Griffin Bartholomew

On Jan. 10, some people may have been surprised by the alarm sounding for a disaster drill, or that it took about 45 minutes, shortened classes by 3 minutes and removed homeroom from the day’s schedule. 

“I think the disaster drills help keep students and staff safe if there were to be an earthquake or other disastrous event,” junior Jakob Driscoll said.

Some students are called up to an area to simulate a student being picked up or checked out by their parents.

“I personally feel prepared for an event like the ones we practice for, but I feel that some students may not take these drills seriously, even though they could save their lives,” science teacher Shelby Bueno said.

During a disaster drill, teachers may have to move students with injuries that impede movement in special ways which helps prepare for a real event if there are serious injuries. Having multiple routes could be beneficial as blocked exits during a real event could be catastrophic.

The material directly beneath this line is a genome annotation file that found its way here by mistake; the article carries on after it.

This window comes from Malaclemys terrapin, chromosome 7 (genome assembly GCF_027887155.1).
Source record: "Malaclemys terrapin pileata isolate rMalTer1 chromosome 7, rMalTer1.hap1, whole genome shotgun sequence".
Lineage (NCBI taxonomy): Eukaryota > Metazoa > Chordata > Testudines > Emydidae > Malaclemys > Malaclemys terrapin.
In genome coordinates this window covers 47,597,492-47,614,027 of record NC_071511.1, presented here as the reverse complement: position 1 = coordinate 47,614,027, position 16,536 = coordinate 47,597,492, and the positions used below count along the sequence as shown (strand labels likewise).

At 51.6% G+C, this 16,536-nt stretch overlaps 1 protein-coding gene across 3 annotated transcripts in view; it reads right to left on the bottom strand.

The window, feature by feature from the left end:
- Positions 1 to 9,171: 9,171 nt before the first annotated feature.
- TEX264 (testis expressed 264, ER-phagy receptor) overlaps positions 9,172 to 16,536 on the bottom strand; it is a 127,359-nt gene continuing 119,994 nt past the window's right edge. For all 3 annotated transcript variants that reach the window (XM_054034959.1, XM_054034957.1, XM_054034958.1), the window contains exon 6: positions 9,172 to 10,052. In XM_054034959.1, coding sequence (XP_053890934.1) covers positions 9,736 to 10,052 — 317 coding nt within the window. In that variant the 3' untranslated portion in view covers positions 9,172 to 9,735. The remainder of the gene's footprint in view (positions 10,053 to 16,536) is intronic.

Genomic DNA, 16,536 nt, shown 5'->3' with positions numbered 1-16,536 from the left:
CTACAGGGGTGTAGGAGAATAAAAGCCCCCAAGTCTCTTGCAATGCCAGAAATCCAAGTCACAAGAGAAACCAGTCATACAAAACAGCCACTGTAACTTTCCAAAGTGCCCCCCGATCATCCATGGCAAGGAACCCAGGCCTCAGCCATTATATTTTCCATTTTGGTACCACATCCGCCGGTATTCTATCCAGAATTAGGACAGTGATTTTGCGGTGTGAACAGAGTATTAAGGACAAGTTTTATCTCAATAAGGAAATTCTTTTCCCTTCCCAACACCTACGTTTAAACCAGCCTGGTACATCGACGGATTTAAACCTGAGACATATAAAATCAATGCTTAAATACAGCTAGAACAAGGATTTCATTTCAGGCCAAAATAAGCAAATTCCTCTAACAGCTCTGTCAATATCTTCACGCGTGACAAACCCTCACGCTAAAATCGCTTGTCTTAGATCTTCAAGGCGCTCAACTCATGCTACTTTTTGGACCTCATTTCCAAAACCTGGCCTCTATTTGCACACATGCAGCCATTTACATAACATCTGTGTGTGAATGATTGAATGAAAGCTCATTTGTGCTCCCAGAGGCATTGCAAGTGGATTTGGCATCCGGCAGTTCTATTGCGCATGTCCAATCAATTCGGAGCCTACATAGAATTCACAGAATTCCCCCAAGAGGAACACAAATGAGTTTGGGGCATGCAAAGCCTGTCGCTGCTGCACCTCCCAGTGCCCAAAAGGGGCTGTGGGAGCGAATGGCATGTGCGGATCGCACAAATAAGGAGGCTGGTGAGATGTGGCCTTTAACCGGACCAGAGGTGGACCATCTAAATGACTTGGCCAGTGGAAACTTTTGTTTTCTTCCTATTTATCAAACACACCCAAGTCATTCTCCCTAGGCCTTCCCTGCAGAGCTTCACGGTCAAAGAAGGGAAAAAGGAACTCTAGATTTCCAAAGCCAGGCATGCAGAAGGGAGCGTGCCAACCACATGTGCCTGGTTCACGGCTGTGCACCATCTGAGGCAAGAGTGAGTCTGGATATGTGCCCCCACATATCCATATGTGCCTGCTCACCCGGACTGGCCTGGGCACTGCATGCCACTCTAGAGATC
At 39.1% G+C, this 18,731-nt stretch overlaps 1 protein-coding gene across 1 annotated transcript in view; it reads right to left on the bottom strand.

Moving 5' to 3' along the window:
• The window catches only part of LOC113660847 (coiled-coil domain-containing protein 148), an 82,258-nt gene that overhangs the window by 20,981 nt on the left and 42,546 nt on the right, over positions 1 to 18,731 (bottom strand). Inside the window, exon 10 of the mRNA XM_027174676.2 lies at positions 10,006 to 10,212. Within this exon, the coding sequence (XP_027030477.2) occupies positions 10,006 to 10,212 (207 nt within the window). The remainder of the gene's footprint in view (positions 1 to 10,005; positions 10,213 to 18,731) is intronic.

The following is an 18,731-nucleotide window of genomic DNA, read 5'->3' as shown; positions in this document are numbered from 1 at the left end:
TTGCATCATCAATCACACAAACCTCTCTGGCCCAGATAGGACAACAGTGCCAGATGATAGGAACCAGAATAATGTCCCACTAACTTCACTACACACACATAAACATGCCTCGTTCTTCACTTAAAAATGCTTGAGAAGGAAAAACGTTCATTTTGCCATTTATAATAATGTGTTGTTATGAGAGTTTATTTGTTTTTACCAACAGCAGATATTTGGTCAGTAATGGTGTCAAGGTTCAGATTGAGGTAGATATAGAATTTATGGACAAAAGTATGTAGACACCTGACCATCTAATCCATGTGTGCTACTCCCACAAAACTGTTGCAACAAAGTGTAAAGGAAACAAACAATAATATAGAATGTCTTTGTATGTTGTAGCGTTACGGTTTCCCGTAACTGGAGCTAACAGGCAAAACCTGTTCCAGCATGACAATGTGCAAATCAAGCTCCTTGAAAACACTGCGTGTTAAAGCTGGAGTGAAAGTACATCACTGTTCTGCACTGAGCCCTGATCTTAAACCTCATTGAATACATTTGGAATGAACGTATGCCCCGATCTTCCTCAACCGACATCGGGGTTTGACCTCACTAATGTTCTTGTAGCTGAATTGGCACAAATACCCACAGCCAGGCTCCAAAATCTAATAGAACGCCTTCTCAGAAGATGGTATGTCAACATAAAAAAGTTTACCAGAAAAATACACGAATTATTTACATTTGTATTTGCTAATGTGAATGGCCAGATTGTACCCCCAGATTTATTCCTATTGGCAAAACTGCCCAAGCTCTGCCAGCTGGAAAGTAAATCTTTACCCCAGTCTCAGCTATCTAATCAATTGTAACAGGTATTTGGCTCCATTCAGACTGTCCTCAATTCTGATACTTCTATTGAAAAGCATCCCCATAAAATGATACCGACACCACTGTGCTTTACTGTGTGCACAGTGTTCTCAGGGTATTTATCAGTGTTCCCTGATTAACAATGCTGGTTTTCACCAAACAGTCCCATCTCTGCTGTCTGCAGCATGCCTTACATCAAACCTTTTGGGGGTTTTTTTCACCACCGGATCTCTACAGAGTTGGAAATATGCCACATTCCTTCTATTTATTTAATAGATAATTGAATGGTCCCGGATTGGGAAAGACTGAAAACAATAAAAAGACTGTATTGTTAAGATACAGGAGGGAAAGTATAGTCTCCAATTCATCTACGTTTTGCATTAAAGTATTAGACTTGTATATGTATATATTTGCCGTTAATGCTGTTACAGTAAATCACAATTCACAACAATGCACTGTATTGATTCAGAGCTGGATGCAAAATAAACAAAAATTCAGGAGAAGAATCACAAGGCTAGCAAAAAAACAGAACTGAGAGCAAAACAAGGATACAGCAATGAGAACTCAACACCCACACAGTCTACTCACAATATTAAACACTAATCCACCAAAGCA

“There should be more or changed routes to the field because there is always a bottleneck of students walking to the football field when going around the baseball fields,” math teacher Donna Liska said.

The disaster drills are a way to remind students that earthquakes can happen at any time and that these events are taken seriously. California schools will continue to practice these drills to help keep students and staff safe.